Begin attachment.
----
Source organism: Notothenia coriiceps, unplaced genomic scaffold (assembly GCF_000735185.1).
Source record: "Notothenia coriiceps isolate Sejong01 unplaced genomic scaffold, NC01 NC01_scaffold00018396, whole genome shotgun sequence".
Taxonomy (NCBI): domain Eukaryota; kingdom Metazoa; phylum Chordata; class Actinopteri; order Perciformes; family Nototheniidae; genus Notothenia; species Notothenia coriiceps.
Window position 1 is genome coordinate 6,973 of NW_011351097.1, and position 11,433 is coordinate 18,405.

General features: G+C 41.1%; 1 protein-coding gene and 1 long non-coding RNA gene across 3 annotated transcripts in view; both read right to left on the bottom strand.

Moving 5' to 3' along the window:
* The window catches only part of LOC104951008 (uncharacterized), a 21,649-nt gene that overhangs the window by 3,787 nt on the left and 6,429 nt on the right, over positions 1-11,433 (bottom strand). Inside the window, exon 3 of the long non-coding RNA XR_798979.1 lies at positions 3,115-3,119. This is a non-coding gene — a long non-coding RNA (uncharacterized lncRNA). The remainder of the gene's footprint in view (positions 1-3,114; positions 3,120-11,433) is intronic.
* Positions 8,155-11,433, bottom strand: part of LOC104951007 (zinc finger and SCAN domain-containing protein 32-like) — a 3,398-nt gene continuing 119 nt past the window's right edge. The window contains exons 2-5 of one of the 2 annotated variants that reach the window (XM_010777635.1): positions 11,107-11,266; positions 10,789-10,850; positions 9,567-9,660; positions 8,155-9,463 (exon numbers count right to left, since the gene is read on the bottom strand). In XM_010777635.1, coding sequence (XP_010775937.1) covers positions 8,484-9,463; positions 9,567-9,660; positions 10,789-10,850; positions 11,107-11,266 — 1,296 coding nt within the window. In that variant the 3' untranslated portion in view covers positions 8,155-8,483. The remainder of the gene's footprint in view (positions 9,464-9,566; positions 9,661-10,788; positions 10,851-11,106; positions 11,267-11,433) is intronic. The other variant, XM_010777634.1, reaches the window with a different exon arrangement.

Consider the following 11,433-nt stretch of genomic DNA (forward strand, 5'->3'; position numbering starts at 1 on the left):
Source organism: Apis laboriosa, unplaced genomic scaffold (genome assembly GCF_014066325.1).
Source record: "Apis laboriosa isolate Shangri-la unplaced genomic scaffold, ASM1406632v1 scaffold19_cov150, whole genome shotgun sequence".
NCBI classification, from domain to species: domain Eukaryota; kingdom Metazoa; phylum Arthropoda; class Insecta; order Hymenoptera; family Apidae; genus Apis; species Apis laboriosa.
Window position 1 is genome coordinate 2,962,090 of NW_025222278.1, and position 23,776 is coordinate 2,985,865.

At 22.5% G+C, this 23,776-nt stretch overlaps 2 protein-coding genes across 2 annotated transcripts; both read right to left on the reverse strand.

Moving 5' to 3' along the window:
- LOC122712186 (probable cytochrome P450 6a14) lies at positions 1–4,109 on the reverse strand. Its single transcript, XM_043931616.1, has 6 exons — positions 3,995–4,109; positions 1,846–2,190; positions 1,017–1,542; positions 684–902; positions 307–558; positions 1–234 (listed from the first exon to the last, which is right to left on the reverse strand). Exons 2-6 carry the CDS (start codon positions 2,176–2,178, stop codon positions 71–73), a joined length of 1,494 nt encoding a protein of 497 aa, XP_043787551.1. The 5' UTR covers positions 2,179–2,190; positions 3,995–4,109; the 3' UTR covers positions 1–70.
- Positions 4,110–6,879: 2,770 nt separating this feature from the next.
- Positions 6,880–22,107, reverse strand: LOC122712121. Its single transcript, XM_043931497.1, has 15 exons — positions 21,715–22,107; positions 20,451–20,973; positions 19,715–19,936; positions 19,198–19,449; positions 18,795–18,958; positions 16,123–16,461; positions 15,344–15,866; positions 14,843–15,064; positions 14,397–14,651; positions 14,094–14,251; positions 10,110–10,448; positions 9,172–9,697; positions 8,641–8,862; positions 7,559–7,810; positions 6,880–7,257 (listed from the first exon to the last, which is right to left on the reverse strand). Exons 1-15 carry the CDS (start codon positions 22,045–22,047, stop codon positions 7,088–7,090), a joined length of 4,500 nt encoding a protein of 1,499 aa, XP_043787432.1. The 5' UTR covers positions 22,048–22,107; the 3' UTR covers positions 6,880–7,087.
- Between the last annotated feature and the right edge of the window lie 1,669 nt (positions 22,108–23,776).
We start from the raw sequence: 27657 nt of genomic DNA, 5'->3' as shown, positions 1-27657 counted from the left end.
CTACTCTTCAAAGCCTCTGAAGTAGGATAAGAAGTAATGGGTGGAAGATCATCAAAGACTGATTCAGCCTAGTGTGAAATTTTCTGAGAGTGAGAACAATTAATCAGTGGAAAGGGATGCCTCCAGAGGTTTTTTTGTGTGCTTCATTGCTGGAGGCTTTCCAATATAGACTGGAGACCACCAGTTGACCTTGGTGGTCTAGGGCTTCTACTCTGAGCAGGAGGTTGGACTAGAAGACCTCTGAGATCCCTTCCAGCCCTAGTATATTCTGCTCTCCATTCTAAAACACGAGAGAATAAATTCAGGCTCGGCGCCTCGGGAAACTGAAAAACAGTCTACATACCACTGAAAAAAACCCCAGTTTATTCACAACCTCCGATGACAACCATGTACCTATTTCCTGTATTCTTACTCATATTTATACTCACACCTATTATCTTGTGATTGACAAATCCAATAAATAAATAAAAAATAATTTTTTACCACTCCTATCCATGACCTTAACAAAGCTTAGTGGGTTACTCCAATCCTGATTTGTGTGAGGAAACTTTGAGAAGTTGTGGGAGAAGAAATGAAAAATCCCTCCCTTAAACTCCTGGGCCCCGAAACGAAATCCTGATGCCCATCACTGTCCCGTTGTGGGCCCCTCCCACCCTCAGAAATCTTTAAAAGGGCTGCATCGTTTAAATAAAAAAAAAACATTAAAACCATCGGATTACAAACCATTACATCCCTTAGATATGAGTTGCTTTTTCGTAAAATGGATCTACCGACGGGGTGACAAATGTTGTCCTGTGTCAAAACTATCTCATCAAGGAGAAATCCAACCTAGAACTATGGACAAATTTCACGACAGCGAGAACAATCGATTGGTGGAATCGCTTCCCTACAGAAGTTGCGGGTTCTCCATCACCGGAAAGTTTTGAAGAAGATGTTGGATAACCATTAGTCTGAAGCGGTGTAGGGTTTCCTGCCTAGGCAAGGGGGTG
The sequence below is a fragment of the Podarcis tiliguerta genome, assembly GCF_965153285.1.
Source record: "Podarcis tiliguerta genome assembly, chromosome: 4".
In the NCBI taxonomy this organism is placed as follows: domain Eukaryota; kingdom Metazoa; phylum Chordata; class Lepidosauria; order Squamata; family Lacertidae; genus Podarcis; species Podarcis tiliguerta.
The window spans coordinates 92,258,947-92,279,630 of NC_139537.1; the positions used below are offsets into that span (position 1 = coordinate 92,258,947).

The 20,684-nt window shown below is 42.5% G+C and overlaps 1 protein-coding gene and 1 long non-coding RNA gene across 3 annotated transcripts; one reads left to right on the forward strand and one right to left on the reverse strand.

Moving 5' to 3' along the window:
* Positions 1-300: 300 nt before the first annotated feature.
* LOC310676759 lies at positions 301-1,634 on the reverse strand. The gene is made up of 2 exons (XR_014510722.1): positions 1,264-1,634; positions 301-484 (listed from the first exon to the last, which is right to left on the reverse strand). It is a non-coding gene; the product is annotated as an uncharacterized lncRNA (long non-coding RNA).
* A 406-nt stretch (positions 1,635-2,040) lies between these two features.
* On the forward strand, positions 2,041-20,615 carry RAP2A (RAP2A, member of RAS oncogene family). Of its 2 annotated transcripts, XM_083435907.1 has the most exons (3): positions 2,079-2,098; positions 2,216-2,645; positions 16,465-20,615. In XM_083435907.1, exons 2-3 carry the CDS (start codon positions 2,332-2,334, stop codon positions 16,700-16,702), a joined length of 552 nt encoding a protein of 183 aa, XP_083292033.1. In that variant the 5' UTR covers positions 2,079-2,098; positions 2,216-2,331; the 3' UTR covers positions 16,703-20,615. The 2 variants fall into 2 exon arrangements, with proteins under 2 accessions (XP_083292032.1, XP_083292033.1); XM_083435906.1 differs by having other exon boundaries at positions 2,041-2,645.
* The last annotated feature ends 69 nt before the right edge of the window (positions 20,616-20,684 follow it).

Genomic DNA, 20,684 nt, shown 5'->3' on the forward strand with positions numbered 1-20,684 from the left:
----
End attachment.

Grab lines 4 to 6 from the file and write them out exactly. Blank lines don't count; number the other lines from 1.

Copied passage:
Window position 1 is genome coordinate 6,973 of NW_011351097.1, and position 11,433 is coordinate 18,405.

General features: G+C 41.1%; 1 protein-coding gene and 1 long non-coding RNA gene across 3 annotated transcripts in view; both read right to left on the bottom strand.

Moving 5' to 3' along the window: